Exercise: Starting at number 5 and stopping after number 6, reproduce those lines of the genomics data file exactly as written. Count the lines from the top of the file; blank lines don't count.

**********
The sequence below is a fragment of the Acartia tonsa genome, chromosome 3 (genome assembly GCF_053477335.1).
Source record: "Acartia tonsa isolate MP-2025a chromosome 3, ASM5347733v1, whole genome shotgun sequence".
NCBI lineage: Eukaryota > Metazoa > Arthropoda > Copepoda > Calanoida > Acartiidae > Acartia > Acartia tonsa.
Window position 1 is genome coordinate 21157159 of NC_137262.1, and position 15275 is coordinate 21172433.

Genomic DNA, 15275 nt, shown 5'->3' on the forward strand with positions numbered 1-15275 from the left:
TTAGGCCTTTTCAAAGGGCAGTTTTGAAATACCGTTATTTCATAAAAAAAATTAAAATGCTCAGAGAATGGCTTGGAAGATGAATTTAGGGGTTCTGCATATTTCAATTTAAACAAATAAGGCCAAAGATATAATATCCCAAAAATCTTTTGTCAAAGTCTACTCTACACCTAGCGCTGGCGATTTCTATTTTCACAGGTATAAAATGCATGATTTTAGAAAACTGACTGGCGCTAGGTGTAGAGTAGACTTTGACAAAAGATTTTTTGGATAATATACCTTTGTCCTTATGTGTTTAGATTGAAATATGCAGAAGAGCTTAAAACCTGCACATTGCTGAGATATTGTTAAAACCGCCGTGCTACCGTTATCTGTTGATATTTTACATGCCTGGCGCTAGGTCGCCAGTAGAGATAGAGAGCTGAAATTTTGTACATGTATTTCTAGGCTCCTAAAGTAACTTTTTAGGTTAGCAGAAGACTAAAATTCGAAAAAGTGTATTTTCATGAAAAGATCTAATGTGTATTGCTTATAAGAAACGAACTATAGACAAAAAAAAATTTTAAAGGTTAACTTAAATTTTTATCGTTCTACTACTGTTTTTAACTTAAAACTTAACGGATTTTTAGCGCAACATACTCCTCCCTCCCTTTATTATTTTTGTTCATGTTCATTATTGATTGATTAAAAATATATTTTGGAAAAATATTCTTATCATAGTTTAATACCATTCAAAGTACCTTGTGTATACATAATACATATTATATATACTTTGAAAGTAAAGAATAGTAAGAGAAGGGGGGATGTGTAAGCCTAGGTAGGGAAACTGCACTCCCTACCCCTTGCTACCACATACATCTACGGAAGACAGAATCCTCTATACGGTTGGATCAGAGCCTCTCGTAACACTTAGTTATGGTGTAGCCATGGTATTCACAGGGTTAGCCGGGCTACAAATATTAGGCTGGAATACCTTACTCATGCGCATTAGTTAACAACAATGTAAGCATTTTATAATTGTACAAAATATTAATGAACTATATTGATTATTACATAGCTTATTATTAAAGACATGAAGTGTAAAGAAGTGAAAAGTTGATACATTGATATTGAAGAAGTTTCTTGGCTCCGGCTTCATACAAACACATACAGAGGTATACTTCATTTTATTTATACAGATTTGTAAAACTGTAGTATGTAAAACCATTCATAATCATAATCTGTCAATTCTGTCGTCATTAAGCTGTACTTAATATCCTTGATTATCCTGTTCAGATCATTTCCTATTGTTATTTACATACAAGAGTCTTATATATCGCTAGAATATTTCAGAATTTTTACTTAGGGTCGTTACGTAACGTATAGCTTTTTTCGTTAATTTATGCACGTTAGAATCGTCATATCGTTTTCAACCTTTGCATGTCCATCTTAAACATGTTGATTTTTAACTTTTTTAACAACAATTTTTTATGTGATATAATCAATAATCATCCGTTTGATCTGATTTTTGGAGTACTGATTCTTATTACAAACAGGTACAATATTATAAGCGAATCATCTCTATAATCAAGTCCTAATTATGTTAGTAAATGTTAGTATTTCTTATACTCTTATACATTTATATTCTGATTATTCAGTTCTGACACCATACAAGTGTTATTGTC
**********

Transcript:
Genomic DNA, 15275 nt, shown 5'->3' on the forward strand with positions numbered 1-15275 from the left:
TTAGGCCTTTTCAAAGGGCAGTTTTGAAATACCGTTATTTCATAAAAAAAATTAAAATGCTCAGAGAATGGCTTGGAAGATGAATTTAGGGGTTCTGCATATTTCAATTTAAACAAATAAGGCCAAAGATATAATATCCCAAAAATCTTTTGTCAAAGTCTACTCTACACCTAGCGCTGGCGATTTCTATTTTCACAGGTATAAAATGCATGATTTTAGAAAACTGACTGGCGCTAGGTGTAGAGTAGACTTTGACAAAAGATTTTTTGGATAATATACCTTTGTCCTTATGTGTTTAGATTGAAATATGCAGAAGAGCTTAAAACCTGCACATTGCTGAGATATTGTTAAAACCGCCGTGCTACCGTTATCTGTTGATATTTTACATGCCTGGCGCTAGGTCGCCAGTAGAGATAGAGAGCTGAAATTTTGTACATGTATTTCTAGGCTCCTAAAGTAACTTTTTAGGTTAGCAGAAGACTAAAATTCGAAAAAGTGTATTTTCATGAAAAGATCTAATGTGTATTGCTTATAAGAAACGAACTATAGACAAAAAAAAATTTTAAAGGTTAACTTAAATTTTTATCGTTCTACTACTGTTTTTAACTTAAAACTTAACGGATTTTTAGCGCAACATACTCCTCCCTCCCTTTATTATTTTTGTTCATGTTCATTATTGATTGATTAAAAATATATTTTGGAAAAATATTCTTATCATAGTTTAATACCATTCAAAGTACCTTGTGTATACATAATACATATTATATATACTTTGAAAGTAAAGAATAGTAAGAGAAGGGGGGATGTGTAAGCCTAGGTAGGGAAACTGCACTCCCTACCCCTTGCTACCACATACATCTACGGAAGACAGAATCCTCTATACGGTTGGATCAGAGCCTCTCGTAACACTTAGTTATGGTGTAGCCATGGTATTCACAGGGTTAGCCGGGCTACAAATATTAGGCTGGAATACCTTACTCATGCGCATTAGTTAACAACAATGTAAGCATTTTATAATTGTACAAAATATTAATGAACTATATTGATTATTACATAGCTTATTATTAAAGACATGAAGTGTAAAGAAGTGAAAAGTTGATACATTGATATTGAAGAAGTTTCTTGGCTCCGGCTTCATACAAACACATACAGAGGTATACTTCATTTTATTTATACAGATTTGTAAAACTGTAGTATGTAAAACCATTCATAATCATAATCTGTCAATTCTGTCGTCATTAAGCTGTACTTAATATCCTTGATTATCCTGTTCAGATCATTTCCTATTGTTATTTACATACAAGAGTCTTATATATCGCTAGAATATTTCAGAATTTTTACTTAGGGTCGTTACGTAACGTATAGCTTTTTTCGTTAATTTATGCACGTTAGAATCGTCATATCGTTTTCAACCTTTGCATGTCCATCTTAAACATGTTGATTTTTAACTTTTTTAACAACAATTTTTTATGTGATATAATCAATAATCATCCGTTTGATCTGATTTTTGGAGTACTGATTCTTATTACAAACAGGTACAATATTATAAGCGAATCATCTCTATAATCAAGTCCTAATTATGTTAGTAAATGTTAGTATTTCTTATACTCTTATACATTTATATTCTGATTATTCAGTTCTGACACCATACAAGTGTTATTGTC